Black Men In White Coats Offers Black Children Representation In Medicine

As BLACK ENTERPRISE previously reported, Black people tend to live longer in counties that have a higher concentration of Black doctors. In connection with this research, the Black Men in White Coats organization held a youth summit for Milwaukee area youth on May 4. 

As Fox 6 Milwaukee reports, the group’s event represents its stated goal to increase the number of Black men in the medical field through exposure, inspiration, and mentorship. The event was held at Milwaukee’s Golda Meir School Upper Campus and Mark Ehioghae, a Medical College of Wisconsin student said the event was designed so young Black children could envision themselves in those white coats someday. 

“We’re trying to allow these kids to see themselves as they would be in the (operating room),” Ehioghae said. “They’re using their hands. They’re being active, they’re getting the feel of what it is to be a surgeon.” Ehioghae continued, encouraging the kids to keep dreaming. “No dream is too big. I’m a testimony of that, you will be a testimony of that. Find your right mentor and keep pushing forward. I promise you, you’ll get to where I am today.”

An organizer of the youth summit, Dr. Ugwuje Maduekwe, told Fox 6 that the event is closely intertwined with the mission of Black Men in White Coats. “Black men in medicine is a big focus of today because they are the least adequately represented demographic that we have data for,” Dr. Maduekwe said. “Black men in the United States have the worst health outcomes, and we also know that their health outcomes are better when they’re taken care of by physicians who look like them.”

In 2023, Time Magazine reports that the shortage of Black doctors can be traced back to reforms of the early 19th Century and into the 20th Century which had the effect of making it more difficult and discouraging for Black doctors to get licensed to practice medicine in the United States. Motivated by the racist fear of what Black doctors would mean for their share of the profession, white doctors who founded the American Medical Association kept Black doctors from joining their ranks. 

Similar to how the United States would roll out the G.I. Bill after the World Wars, the AMA essentially made it impossible for Black doctors to exist, but never explicitly forbade Black doctors from joining their organization. The result of these enacted policies was essentially a segregated system under which Black doctors, unaffiliated with the AMA, would treat Black patients, while white doctors treated white patients. This culminated in the release of the Flexner Report in 1910, which had the chilling effect of closing all but two Black medical schools in existence at the time. This has had present-day ramifications, as only around 6% of doctors in America are Black, which experts say constitutes a public health risk.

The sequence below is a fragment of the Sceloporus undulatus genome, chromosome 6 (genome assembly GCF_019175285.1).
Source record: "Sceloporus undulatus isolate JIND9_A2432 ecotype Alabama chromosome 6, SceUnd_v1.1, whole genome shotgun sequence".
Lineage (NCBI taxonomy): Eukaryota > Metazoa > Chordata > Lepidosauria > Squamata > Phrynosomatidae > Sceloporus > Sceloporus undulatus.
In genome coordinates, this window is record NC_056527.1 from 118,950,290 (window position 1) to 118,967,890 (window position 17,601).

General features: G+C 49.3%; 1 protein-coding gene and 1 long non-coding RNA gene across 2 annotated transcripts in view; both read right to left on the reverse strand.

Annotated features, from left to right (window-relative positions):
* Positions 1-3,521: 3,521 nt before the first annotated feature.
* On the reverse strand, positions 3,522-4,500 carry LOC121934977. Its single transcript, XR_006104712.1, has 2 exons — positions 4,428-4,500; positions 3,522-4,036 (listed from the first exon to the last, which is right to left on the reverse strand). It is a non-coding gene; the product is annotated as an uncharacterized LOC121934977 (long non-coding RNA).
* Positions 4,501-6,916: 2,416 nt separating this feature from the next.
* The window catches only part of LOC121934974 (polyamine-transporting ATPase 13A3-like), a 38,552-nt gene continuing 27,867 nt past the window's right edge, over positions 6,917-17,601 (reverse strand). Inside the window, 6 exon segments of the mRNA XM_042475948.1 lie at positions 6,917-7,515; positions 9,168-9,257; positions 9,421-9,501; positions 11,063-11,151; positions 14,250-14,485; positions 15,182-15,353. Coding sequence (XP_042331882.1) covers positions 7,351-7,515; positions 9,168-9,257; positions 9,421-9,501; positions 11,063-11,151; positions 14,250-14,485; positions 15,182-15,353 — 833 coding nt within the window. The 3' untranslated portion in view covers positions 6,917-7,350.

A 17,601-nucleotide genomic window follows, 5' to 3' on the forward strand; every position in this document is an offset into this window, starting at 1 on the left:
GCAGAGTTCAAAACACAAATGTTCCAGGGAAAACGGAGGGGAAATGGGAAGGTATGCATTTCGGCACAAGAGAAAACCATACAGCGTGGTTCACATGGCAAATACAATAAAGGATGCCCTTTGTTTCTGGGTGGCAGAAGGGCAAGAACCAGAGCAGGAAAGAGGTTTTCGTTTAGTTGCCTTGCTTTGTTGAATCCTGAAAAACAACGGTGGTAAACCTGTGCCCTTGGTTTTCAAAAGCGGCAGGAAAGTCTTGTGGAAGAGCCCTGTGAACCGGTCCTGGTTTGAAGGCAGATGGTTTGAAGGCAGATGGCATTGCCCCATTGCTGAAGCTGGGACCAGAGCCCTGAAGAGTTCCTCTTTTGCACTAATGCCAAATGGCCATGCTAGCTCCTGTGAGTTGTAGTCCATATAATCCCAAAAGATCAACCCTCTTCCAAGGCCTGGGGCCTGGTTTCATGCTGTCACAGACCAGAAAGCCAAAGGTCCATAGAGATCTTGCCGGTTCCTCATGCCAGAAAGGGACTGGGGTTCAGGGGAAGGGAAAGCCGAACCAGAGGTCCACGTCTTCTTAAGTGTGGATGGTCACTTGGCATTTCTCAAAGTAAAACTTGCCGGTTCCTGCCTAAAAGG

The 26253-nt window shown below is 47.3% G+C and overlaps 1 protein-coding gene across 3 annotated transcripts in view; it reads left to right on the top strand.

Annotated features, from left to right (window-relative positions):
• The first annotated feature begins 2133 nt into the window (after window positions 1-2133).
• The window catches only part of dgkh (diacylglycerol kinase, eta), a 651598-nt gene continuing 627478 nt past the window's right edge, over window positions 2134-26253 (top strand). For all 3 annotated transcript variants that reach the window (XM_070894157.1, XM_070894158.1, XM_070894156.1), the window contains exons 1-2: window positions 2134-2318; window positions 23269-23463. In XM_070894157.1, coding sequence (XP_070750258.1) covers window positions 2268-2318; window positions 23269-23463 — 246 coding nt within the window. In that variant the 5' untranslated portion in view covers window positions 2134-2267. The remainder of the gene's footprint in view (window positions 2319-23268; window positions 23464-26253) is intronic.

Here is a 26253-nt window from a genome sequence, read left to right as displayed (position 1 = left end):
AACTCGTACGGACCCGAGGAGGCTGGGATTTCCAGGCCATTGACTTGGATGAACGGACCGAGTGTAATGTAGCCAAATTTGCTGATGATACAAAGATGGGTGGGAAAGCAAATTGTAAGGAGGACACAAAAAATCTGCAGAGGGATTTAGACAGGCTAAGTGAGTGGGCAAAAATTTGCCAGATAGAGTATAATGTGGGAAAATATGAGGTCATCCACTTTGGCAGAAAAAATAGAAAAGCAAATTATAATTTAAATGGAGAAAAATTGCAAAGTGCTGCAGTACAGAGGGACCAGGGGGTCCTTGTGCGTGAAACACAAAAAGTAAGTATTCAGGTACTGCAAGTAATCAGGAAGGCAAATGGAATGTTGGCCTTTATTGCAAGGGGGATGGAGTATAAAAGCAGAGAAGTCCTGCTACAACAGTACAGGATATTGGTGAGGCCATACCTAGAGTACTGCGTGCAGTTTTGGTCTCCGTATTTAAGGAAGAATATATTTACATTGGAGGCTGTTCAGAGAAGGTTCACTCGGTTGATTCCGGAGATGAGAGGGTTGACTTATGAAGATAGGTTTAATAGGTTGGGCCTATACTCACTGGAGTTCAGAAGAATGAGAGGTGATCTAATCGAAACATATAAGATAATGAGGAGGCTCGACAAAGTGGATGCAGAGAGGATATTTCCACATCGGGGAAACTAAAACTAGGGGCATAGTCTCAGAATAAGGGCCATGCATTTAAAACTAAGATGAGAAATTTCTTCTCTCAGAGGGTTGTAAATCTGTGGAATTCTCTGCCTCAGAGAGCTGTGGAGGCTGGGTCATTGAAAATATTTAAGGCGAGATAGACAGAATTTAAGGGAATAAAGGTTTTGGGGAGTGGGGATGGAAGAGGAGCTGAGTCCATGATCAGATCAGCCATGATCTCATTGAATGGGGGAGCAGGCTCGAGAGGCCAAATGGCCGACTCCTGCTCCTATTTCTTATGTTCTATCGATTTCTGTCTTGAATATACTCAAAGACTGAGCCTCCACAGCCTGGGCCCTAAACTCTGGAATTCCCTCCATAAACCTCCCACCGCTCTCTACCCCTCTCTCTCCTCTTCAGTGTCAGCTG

New York based obstetrician and gynecologist Nwameka Ugokwe told Haverford College in 2021 that addressing systemic racism would go a long way towards improving health disparities. 

Systemic racism plays a big part in health disparities,” Ugokwe said. “I work in one of the most underserved areas in Brooklyn—almost all of my patients are Black or Brown. Our neighborhood sees a lack of prenatal care and a lot of preterm births and teen pregnancies. If our hospital were not there, people in this area would have a huge issue getting healthcare at all.” 

Traci Trice, a family medicine physician, agreed, telling Haverford of the importance of ensuring that Black patients are represented by the physicians that participate in the American healthcare system. “Medical students and physicians both benefit from diverse colleagues who can share their experiences and also introduce them to new ones. Diversity increases physicians’ level of empathy toward each other and toward patients from backgrounds different from their own,” she says. “We need more Black physicians because the health of the population depends on it.” 

RELATED CONTENT: Survey: Black People Anticipate Racism At Doctor’s Office

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